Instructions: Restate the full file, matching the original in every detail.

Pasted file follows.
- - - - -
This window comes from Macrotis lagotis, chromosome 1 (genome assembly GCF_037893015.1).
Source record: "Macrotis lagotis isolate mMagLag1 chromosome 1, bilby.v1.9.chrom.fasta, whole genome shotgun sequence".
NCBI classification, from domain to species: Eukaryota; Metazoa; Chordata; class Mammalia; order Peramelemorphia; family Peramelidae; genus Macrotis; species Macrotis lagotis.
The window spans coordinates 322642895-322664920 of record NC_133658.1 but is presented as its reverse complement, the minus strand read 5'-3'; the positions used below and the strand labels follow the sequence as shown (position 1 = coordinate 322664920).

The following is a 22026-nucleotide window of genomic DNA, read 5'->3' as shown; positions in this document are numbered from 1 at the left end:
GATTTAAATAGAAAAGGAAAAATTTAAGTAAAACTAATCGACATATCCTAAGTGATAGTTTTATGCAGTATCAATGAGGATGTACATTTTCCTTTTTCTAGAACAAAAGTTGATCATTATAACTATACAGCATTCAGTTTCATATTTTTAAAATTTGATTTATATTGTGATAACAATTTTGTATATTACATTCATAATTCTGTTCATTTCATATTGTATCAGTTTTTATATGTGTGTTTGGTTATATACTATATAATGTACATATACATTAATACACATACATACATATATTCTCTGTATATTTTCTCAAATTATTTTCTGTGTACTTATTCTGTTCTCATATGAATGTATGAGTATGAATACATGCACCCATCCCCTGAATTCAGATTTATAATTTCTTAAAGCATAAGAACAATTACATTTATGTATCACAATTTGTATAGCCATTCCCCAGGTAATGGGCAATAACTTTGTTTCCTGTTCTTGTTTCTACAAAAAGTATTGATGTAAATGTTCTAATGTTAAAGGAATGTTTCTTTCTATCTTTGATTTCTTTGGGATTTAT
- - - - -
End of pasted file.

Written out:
This window comes from Macrotis lagotis, chromosome 1 (genome assembly GCF_037893015.1).
Source record: "Macrotis lagotis isolate mMagLag1 chromosome 1, bilby.v1.9.chrom.fasta, whole genome shotgun sequence".
NCBI classification, from domain to species: Eukaryota; Metazoa; Chordata; class Mammalia; order Peramelemorphia; family Peramelidae; genus Macrotis; species Macrotis lagotis.
The window spans coordinates 322642895-322664920 of record NC_133658.1 but is presented as its reverse complement, the minus strand read 5'-3'; the positions used below and the strand labels follow the sequence as shown (position 1 = coordinate 322664920).

The following is a 22026-nucleotide window of genomic DNA, read 5'->3' as shown; positions in this document are numbered from 1 at the left end:
GATTTAAATAGAAAAGGAAAAATTTAAGTAAAACTAATCGACATATCCTAAGTGATAGTTTTATGCAGTATCAATGAGGATGTACATTTTCCTTTTTCTAGAACAAAAGTTGATCATTATAACTATACAGCATTCAGTTTCATATTTTTAAAATTTGATTTATATTGTGATAACAATTTTGTATATTACATTCATAATTCTGTTCATTTCATATTGTATCAGTTTTTATATGTGTGTTTGGTTATATACTATATAATGTACATATACATTAATACACATACATACATATATTCTCTGTATATTTTCTCAAATTATTTTCTGTGTACTTATTCTGTTCTCATATGAATGTATGAGTATGAATACATGCACCCATCCCCTGAATTCAGATTTATAATTTCTTAAAGCATAAGAACAATTACATTTATGTATCACAATTTGTATAGCCATTCCCCAGGTAATGGGCAATAACTTTGTTTCCTGTTCTTGTTTCTACAAAAAGTATTGATGTAAATGTTCTAATGTTAAAGGAATGTTTCTTTCTATCTTTGATTTCTTTGGGATTTAT